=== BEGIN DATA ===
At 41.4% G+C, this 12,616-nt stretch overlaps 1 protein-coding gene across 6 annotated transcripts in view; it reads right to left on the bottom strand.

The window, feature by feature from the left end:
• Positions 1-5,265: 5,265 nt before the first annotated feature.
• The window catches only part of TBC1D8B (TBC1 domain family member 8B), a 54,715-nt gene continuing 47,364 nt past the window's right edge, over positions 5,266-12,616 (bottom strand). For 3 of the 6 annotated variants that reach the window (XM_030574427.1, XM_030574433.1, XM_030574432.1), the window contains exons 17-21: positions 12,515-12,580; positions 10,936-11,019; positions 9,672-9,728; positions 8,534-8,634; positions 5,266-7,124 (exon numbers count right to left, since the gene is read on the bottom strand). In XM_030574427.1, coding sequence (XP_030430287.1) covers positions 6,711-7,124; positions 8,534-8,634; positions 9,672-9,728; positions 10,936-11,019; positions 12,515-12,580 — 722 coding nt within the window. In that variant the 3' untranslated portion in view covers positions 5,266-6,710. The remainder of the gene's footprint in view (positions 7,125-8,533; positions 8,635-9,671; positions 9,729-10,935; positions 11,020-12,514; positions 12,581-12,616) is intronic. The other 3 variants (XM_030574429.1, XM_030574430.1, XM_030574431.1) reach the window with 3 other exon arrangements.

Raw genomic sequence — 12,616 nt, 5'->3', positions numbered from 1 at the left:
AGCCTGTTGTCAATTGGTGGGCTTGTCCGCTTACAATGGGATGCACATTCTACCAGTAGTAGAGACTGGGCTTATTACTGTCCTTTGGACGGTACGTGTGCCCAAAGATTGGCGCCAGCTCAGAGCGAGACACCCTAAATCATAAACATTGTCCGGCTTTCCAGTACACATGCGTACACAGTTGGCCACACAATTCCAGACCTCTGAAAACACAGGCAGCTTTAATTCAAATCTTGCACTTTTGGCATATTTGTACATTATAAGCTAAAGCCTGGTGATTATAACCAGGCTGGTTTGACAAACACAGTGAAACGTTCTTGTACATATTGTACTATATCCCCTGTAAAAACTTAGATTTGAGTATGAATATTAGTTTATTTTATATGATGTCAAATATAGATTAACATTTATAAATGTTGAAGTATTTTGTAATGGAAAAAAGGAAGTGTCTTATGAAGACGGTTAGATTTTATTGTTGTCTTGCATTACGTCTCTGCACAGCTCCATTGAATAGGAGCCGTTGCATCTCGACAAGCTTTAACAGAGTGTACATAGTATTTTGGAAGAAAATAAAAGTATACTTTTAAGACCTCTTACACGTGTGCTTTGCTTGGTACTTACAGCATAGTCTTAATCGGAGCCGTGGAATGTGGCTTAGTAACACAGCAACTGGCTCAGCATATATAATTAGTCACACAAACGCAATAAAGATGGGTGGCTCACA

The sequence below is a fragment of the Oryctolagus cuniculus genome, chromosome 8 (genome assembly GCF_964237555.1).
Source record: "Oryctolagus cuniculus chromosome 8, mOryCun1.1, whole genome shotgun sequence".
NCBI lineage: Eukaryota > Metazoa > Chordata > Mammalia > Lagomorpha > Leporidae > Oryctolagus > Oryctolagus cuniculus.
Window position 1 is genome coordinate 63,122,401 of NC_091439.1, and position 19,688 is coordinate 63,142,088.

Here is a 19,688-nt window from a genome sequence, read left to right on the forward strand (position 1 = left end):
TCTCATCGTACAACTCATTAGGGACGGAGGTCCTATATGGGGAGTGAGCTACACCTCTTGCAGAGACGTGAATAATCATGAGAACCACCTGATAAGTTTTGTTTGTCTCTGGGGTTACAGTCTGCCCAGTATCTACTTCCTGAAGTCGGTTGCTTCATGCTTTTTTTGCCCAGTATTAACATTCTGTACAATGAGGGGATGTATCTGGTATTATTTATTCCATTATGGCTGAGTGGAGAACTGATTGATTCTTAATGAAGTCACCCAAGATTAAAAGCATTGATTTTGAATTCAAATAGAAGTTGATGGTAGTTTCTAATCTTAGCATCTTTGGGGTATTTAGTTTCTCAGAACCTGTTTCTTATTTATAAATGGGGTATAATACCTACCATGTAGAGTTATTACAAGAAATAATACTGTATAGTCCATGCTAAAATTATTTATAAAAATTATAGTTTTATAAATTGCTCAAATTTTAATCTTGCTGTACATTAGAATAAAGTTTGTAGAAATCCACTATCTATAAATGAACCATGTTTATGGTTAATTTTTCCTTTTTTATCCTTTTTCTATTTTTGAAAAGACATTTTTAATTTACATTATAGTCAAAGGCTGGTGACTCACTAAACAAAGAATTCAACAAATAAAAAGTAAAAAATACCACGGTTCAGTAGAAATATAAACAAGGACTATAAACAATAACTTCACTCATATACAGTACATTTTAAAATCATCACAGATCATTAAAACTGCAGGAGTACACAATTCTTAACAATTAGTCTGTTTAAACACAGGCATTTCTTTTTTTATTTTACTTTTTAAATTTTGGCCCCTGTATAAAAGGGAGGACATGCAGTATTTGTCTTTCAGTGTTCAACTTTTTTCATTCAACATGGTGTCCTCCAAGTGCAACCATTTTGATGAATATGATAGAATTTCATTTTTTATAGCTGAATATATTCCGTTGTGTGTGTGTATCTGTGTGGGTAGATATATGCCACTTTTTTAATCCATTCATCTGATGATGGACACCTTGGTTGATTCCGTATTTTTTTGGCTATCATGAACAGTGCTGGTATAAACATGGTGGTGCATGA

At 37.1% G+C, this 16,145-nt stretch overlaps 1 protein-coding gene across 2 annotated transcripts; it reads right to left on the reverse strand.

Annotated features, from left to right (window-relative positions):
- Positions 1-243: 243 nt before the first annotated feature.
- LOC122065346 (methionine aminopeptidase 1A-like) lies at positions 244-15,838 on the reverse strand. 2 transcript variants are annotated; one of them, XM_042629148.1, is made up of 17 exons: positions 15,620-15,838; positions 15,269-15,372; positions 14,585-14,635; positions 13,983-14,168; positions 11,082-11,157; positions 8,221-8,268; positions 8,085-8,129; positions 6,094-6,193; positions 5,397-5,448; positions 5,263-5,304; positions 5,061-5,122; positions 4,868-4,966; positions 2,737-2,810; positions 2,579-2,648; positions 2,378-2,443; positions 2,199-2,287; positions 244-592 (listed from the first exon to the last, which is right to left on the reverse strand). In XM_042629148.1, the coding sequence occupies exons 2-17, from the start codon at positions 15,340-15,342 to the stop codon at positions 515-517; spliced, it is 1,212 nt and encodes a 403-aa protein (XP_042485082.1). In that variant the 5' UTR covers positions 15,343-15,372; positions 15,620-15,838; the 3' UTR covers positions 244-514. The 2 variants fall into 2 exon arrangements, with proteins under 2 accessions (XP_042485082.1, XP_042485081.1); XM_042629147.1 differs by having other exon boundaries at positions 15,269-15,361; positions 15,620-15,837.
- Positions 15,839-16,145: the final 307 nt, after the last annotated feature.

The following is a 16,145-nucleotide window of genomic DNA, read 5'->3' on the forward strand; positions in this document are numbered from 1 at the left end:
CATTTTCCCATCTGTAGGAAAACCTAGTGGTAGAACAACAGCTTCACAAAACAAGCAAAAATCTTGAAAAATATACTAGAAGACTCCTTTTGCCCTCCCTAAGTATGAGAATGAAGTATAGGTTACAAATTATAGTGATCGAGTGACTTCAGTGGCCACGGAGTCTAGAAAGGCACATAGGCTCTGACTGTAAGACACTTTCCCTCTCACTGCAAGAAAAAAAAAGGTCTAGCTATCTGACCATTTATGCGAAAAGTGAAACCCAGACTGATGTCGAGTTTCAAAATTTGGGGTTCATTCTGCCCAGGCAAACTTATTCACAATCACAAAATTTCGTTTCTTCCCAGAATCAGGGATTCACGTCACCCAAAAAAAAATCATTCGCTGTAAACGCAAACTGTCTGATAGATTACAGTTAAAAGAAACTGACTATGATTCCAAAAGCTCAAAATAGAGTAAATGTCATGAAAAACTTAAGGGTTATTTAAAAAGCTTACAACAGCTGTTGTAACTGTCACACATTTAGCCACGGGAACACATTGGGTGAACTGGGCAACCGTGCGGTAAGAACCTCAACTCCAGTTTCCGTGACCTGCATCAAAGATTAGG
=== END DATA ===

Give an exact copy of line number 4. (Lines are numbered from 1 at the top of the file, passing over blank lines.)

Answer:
• The window catches only part of TBC1D8B (TBC1 domain family member 8B), a 54,715-nt gene continuing 47,364 nt past the window's right edge, over positions 5,266-12,616 (bottom strand). For 3 of the 6 annotated variants that reach the window (XM_030574427.1, XM_030574433.1, XM_030574432.1), the window contains exons 17-21: positions 12,515-12,580; positions 10,936-11,019; positions 9,672-9,728; positions 8,534-8,634; positions 5,266-7,124 (exon numbers count right to left, since the gene is read on the bottom strand). In XM_030574427.1, coding sequence (XP_030430287.1) covers positions 6,711-7,124; positions 8,534-8,634; positions 9,672-9,728; positions 10,936-11,019; positions 12,515-12,580 — 722 coding nt within the window. In that variant the 3' untranslated portion in view covers positions 5,266-6,710. The remainder of the gene's footprint in view (positions 7,125-8,533; positions 8,635-9,671; positions 9,729-10,935; positions 11,020-12,514; positions 12,581-12,616) is intronic. The other 3 variants (XM_030574429.1, XM_030574430.1, XM_030574431.1) reach the window with 3 other exon arrangements.